I stumbled upon this Japanese CG movie by chance, having picked it up from a store credit received due to faulty headphones.
The title sounded interesting, and the screenshots on the back of the box, while small, looked pretty good quality. It was produced for Fuji TV’s (a major Japanese broadcast company) 50th anniversary, and had also won an award, so my expectations on quality were pretty high from the start.
I’ll give some relevant background about myself before I go into details – I’ve been interested in computer graphics (CG) ever since I was a kid. I’ve followed many of the techniques developed over time and have even considered becoming a CG artist as a profession, with some experience with 3D modeling tools (such as Blender). I’ve also seen several full-CG films, with my two favorites being Final Fantasy: The Spirits Within, and Advent Children. Though both of these are a bit outdated, they excel in using amazing detail in character design and telling a action-filled story targeted at an older audience. There are some more recent films that are also quite good, with Tangled being one of my favorites, but most CG movies made (except those from Japan) tend to target a young audience.
Now onto the review itself. You may have already seen this coming, but this quality of the CG was not quite what I was hoping for. Not only were the character models simplified with awkward movements, but many of the scenes used large textures to replace more complex geometry. You know there is a problem when the best looking character is the stuffed animal. In many ways the CG looked like that from a game, albeit one that didn’t elect to spend a massive budget on graphics. Thats not a big surprise since a large portion of visual graphics technology is created for in-game graphics or cut scenes. (The budget spent on visuals doesn’t seem to be published but if anyone knows this information please let me know.)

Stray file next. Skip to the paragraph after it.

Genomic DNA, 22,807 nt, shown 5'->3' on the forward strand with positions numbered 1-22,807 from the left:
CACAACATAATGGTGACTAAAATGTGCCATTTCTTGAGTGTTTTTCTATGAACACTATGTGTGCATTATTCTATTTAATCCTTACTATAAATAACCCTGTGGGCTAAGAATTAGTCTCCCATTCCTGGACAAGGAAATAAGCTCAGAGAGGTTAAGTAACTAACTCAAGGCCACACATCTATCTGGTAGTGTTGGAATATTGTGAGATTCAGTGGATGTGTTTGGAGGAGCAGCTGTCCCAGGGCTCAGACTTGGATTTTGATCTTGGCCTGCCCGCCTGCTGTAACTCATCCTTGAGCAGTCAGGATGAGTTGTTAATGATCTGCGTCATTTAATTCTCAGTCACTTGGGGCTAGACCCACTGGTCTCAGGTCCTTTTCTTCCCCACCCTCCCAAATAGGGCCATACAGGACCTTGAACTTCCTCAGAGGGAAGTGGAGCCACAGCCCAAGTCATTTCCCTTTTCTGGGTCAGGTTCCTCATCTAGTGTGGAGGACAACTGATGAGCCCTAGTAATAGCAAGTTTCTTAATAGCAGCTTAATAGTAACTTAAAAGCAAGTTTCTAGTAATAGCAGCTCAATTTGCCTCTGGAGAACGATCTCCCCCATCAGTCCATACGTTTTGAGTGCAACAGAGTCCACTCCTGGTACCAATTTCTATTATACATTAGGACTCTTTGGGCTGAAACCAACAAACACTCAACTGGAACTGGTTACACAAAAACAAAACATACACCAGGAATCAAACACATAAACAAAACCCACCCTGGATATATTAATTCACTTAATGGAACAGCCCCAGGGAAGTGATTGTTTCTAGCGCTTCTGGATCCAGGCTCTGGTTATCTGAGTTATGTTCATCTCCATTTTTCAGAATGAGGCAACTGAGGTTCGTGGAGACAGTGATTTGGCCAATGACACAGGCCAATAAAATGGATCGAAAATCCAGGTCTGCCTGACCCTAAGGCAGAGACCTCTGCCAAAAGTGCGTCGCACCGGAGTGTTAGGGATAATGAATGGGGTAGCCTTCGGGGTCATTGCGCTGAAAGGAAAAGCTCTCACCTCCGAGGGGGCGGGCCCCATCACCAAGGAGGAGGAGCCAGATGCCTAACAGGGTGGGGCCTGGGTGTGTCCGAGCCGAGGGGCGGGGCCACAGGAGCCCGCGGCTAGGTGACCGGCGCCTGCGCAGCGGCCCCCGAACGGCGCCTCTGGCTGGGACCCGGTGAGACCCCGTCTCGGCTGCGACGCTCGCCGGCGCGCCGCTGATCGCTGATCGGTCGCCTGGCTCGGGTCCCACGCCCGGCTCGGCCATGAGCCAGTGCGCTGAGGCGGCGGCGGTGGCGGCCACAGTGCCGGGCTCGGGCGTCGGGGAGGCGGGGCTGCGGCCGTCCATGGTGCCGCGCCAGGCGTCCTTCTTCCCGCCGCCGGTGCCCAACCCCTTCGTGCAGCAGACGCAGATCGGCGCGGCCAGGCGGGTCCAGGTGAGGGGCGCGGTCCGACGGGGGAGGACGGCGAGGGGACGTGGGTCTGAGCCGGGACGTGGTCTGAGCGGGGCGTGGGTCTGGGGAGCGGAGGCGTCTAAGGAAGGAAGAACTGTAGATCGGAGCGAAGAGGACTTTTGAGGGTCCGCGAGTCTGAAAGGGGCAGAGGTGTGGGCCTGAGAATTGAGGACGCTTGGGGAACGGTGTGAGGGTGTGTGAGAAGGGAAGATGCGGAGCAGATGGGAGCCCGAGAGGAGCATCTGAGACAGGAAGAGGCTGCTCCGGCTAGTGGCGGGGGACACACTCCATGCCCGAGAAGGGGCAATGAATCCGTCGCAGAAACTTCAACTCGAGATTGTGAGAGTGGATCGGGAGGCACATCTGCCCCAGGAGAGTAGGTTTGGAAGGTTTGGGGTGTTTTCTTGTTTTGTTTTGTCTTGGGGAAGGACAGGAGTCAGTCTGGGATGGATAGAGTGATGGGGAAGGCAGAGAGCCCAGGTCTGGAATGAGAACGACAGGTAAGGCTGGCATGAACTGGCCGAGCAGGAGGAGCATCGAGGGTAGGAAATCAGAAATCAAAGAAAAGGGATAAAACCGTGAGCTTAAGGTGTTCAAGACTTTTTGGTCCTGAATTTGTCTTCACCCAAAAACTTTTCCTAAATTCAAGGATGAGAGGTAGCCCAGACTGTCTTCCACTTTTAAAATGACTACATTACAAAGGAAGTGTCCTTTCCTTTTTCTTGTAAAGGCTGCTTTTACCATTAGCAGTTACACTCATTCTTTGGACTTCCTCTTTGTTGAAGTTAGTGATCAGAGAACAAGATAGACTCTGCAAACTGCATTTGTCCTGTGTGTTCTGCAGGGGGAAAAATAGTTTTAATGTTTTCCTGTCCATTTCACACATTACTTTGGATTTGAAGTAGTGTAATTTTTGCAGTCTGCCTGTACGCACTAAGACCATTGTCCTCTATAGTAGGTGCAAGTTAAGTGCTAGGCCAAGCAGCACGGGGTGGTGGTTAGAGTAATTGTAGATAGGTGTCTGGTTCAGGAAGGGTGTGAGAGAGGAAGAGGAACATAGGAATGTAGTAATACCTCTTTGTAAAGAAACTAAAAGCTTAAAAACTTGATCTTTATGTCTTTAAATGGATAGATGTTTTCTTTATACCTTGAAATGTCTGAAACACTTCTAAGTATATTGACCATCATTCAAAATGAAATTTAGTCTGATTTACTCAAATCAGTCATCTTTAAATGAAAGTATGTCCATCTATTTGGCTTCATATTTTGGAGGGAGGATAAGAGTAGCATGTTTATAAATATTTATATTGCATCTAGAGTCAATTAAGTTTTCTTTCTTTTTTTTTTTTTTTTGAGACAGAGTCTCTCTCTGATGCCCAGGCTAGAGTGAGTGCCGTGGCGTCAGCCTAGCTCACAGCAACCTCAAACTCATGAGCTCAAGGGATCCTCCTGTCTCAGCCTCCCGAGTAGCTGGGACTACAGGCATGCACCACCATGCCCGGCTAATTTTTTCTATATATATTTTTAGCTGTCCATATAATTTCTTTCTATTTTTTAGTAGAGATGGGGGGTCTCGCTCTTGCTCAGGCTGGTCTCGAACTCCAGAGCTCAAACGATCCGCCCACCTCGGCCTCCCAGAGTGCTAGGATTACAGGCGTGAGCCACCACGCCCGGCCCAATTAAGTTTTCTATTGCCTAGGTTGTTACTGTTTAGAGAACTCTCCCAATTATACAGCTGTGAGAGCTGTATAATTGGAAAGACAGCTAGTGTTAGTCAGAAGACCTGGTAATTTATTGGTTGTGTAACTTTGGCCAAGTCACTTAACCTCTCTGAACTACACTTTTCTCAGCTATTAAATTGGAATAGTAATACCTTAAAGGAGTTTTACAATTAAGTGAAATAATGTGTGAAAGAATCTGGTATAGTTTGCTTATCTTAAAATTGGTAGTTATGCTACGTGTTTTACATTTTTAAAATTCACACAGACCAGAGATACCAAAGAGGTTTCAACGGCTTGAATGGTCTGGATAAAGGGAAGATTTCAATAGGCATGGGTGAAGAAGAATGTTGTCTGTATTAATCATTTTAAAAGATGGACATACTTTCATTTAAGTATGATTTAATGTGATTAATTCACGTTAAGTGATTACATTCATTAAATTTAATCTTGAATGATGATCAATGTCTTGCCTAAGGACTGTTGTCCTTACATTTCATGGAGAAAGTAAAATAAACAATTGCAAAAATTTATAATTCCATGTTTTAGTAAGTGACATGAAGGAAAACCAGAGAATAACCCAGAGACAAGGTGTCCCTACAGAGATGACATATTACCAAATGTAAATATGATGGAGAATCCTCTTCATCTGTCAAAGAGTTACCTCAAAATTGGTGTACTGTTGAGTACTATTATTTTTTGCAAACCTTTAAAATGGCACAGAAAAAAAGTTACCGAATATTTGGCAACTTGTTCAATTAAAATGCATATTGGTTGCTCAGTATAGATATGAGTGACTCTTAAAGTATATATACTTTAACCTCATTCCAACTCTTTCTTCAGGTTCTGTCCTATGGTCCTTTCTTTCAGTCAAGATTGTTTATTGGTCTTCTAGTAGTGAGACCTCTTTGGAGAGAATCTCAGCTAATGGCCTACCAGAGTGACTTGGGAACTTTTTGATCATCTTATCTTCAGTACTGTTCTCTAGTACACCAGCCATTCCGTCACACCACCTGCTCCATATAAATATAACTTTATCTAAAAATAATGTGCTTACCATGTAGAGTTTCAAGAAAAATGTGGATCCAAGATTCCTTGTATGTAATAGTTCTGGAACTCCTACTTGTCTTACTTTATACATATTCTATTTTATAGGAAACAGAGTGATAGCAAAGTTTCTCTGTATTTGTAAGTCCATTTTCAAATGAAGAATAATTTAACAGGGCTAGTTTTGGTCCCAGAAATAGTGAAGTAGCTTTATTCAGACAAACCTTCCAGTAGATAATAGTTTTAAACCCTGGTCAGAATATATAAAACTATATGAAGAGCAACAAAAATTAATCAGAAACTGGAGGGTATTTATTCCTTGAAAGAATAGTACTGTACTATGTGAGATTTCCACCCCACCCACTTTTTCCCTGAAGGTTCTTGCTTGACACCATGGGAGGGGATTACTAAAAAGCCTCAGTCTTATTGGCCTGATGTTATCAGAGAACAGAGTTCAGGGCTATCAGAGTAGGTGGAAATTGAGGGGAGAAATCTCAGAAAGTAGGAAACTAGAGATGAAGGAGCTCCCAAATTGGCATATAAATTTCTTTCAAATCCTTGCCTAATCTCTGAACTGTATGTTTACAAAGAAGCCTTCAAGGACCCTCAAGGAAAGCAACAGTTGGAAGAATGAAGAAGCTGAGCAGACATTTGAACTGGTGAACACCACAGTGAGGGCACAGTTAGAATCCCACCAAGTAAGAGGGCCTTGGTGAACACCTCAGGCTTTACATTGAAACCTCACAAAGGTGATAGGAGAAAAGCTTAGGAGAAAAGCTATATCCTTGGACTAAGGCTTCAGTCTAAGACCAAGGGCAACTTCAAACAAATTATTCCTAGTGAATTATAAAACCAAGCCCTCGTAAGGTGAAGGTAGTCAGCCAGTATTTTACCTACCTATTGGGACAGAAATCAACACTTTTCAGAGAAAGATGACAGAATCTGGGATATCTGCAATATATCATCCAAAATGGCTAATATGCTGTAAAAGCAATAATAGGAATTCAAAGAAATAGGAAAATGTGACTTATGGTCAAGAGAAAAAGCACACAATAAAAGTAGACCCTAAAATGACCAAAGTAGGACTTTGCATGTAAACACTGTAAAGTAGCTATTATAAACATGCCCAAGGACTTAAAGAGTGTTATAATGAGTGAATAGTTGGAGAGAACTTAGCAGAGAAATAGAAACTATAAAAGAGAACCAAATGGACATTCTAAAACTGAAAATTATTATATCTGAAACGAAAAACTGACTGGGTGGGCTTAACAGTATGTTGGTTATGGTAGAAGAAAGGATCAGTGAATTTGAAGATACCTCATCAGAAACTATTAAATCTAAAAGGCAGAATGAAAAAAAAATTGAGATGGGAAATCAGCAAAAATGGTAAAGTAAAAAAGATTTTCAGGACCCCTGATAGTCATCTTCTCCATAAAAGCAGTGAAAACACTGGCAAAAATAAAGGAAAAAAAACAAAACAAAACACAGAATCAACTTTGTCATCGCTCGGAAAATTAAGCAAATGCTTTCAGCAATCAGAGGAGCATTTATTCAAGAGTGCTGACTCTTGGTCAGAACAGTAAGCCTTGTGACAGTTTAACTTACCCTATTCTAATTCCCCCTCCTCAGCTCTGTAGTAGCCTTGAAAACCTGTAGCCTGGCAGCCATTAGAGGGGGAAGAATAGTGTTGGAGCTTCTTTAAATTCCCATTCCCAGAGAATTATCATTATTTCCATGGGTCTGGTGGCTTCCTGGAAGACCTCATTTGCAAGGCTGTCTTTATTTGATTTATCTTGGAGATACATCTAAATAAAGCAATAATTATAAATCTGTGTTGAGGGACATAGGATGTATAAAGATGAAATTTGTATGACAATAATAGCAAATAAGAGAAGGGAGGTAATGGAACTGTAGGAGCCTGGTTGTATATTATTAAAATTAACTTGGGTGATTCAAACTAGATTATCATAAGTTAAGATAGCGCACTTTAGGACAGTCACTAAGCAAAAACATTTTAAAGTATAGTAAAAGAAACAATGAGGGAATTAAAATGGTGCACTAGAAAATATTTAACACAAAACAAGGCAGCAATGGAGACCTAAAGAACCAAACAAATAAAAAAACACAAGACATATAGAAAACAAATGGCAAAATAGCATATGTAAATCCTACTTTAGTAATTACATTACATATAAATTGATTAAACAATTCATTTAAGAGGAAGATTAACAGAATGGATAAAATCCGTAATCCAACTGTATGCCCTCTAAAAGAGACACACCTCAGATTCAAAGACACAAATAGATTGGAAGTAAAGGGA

Though the CG quality was lacking, they used the available budget to good use and told an emotional story superbly. The 3D graphics didn’t particularly stand out, but they didn’t hold back the storytelling either.
The story itself was quite entertaining and involves a girl named Haruka who travels to a mysterious world in search of a precious item, a mirror given to her by her mom. In this world, various forms of animal creatures collect things left behind by humans. The Japanese title, “Hottarake no shima”, means something like “Neglected island” and is a better description of the world than the English title “Oblivion island”.
Other aspects of the film, including music, voice acting, and pacing, were excellent, and the ending was quite satisfying. The world design was also colorful and impressive, though very reminiscent of a game setting.
The Japanese used wasn’t too advanced and would serve for good listening practice – just make sure to shut the subtitles off. For those that want to focus more on understanding the story than Japanese practice, the English subtitles are translated quite good and adopt a literal approach, rather than the conceptual approach I’ve seen in some other recent anime translations, where translations can be quite far off from what was actually said.
All in all a great viewing experience, appropriate for children as well as adults. Just make sure to put your expectations regarding CG aside when watching.
For those interested in another review of this movie you can check this review out, which agrees with my complaints about the CG. There is also a more detailed discussion of the story.
The text on the posture used for the feature image said: “あなたの忘れてしまったモノがこの島にあります”。This translates to “Your lost object(s) are on this island”.